Cornwall Partnership NHS Foundation Trust (CFT) has teamed up SilverCloud, the world’s leading digital mental health company, to provide instant online access to 12 different wellbeing programmes including one to help people manage their mental health during the COVID-19 pandemic.

The easy-to-use courses are proven to have a significant long-term impact on recovery from depression and anxiety, two of the most common mental health problems which are also worsened by the pandemic.

Dr Ellen Wilkinson, chief clinical information officer at CFT said: “SilverCloud programmes, which are easily accessed from a computer, smart phone or tablet, provide people with practical tools and tips on how to identify and manage issues with stress, low mood and worry. They help people learn ways to deal with difficult thoughts and emotions which are sometimes even more prominent during these challenging times. After all, these are completely normal reactions to a set of very abnormal circumstances.”

The trust has secured 12 different SilverCloud courses. These are available on its website and include modules on anxiety, depression, covid-19, mindfulness, sleep, money worries and stress. There are also courses which address the mental health impacts of living with long-term physical health conditions like diabetes and chronic pain.

The self-guided learning includes interactive tools, activities and videos. It offers 24/7 access to clinically proven programmes based on cognitive behavioural therapy (CBT).

Laura Mitchell from St Austell was suffering from health anxiety before she was referred to NHS talking therapy service, Outlook South West part of CFT. As part of her recovery, she worked through a SilverCloud course.

“I was at a point where I was constantly over-worrying about my own health and that of my husband and my parents too. The anxiety got so much that the physical symptoms from it, including panic attacks, just fuelled my health anxieties further. It was a vicious cycle. I was exhausted from it, but I just thought everyone felt and thought that way.

“The SilverCloud programme helped me learn about what was going on. I realised it was not the way everyone felt. That I didn’t have to live like that. The online videos and personal stories from others with the same thing were so useful in helping me cope. It gave me little tasks and the fact I would have to write things down really helped me focus my thoughts. To this day I still revisit some of the things I wrote down from it. I liked how you could work through it at your own pace with no time pressures. I could just dip into it when I could fit it around my life with a young child to care for. It was a crucial part of my journey to recovery.”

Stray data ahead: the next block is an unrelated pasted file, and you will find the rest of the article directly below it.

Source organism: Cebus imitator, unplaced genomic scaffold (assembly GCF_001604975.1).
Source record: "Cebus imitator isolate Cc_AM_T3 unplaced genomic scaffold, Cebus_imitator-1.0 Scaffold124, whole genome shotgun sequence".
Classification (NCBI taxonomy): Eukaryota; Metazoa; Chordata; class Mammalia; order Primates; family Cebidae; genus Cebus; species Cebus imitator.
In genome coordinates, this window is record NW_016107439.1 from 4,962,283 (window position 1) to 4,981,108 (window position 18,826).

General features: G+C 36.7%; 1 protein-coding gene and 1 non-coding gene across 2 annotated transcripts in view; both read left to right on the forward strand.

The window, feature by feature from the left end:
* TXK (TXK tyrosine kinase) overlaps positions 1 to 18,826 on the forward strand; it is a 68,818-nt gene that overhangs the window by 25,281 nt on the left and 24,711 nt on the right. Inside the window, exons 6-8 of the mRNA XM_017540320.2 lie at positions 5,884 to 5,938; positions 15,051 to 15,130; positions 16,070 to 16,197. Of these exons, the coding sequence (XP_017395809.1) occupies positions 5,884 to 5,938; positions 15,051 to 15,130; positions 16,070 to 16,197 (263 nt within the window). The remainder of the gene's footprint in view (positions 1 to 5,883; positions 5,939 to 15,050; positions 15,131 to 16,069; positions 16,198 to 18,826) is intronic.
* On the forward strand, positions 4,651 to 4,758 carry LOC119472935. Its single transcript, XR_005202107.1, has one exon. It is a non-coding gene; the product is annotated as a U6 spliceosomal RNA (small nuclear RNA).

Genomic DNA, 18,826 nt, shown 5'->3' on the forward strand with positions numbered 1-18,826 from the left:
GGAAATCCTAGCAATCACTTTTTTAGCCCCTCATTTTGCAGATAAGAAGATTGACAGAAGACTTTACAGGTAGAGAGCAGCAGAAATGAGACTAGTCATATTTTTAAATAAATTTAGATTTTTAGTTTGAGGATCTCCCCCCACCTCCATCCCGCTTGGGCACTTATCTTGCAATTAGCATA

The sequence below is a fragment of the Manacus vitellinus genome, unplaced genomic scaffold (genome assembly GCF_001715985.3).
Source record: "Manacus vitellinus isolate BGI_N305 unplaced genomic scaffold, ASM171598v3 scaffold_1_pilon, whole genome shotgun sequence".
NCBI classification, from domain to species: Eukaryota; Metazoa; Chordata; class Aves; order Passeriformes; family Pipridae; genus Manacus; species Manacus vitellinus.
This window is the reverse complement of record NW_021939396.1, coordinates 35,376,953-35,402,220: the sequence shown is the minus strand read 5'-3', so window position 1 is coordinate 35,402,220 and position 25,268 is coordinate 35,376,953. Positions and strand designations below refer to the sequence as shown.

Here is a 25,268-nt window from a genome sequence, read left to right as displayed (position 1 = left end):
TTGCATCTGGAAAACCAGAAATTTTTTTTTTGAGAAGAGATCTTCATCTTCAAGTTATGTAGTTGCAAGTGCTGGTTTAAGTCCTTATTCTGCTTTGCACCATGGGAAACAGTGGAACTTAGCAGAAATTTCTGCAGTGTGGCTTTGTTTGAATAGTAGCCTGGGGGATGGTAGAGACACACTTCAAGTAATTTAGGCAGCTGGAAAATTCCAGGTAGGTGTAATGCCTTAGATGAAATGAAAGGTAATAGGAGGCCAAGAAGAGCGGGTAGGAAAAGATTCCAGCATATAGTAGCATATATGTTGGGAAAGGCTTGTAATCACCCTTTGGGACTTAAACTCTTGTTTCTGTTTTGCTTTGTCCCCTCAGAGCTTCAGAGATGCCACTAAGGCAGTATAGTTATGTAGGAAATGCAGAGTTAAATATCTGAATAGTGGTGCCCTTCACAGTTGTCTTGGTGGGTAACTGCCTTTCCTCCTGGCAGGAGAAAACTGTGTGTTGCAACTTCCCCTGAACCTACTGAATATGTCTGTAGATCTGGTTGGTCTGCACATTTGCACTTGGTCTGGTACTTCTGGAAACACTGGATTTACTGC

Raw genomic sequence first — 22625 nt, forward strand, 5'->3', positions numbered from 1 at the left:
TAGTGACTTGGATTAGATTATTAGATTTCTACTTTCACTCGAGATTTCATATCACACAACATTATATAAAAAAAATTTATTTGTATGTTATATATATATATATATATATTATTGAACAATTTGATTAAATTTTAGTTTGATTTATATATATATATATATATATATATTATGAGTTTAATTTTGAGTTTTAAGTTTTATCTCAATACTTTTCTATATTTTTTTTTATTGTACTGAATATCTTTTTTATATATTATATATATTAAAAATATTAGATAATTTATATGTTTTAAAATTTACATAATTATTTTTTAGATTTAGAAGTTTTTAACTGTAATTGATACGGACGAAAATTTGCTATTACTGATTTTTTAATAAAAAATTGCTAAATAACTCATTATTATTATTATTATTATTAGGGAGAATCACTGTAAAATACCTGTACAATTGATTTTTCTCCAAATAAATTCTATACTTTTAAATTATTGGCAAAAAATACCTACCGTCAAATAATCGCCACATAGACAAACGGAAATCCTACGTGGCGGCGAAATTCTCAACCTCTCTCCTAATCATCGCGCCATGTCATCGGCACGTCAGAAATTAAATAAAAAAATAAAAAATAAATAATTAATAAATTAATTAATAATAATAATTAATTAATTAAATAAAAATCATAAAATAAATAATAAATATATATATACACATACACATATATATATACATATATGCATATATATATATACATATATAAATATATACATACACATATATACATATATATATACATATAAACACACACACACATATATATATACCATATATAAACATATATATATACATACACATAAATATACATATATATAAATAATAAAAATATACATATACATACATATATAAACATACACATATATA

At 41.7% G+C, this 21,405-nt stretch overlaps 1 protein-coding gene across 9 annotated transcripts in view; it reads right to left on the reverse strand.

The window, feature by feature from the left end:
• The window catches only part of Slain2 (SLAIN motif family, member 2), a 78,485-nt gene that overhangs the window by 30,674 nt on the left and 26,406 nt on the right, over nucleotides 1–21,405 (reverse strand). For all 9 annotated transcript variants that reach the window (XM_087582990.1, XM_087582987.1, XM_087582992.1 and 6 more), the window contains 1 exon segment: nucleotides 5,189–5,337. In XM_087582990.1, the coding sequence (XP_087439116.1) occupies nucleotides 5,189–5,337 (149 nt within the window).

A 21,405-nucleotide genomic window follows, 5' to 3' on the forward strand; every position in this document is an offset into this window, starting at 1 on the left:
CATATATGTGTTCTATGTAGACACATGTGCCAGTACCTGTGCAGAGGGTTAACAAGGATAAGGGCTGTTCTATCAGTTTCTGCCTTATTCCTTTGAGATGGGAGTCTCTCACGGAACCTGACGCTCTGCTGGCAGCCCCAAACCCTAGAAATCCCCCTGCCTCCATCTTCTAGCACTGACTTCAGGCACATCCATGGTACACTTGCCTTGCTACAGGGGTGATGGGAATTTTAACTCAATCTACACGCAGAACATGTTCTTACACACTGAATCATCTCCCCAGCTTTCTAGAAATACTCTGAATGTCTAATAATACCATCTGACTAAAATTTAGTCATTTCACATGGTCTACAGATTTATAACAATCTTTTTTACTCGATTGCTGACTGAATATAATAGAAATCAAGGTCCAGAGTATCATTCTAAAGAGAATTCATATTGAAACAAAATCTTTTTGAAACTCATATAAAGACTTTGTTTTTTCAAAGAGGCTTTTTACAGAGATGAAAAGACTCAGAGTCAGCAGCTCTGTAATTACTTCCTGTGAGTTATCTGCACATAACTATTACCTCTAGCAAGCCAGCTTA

The courses are available on the CFT website and registering is a quick and easy process. Programmes have proven popular since they went live on the site at the end of last year.

Dr Wilkinson added: “We put the programmes on our website towards the end of 2020 and SilverCloud inform us that we’ve already had over 200 people sign-up to programmes via our page. There’s no GP referral needed. You just go to our site, choose the course you wish to complete, create a user name and password so no-one can access any of your details, and that’s it - you are off and running.”

Sign up to the free online programmes, or search “Cornwall SilverCloud” in your search engine.

Anyone in crisis with their mental health, should contact their GP or phone the Cornwall Mental Health Response Line on 0800 083 5300. This line is operational 24/7.

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The Think 111 first campaign gets more people treated closer to home across Cornwall.

111

The new approach to accessing urgent, but not emergency care was introduced last year to prevent over-crowding in waiting rooms, especially at the emergency department, in response to COVID-19.

As nationally we’re once again in lockdown, to help prevent the spread of the virus, calling 111 first remains the best way to safely and quickly access urgent care.

7 out of 10 people who called NHS 111 thinking they needed a 999 ambulance or help from the emergency department were seen in Cornwall by a GP (in and out of hours), at a minor injury unit or received advice over the telephone.

For people who needed an ambulance, this was arranged for them and if a patient needed to go to the emergency department, the clinical team knew they were on their way.

Rob White, St Agnes GP said, “The fact that 7 out of 10 people have received support at home or a local service close to where they live is testimony to the local knowledge of our Cornish 111 service.

“The team know what services are available, where and when and can give people the option to travel a bit further to another unit which may be quieter, so they are treated faster.”

Visit 111.nhs.uk or call 111 to get to the right service quickly and safely. If calling the service, please be patient, your call will be answered and are all clinically triaged.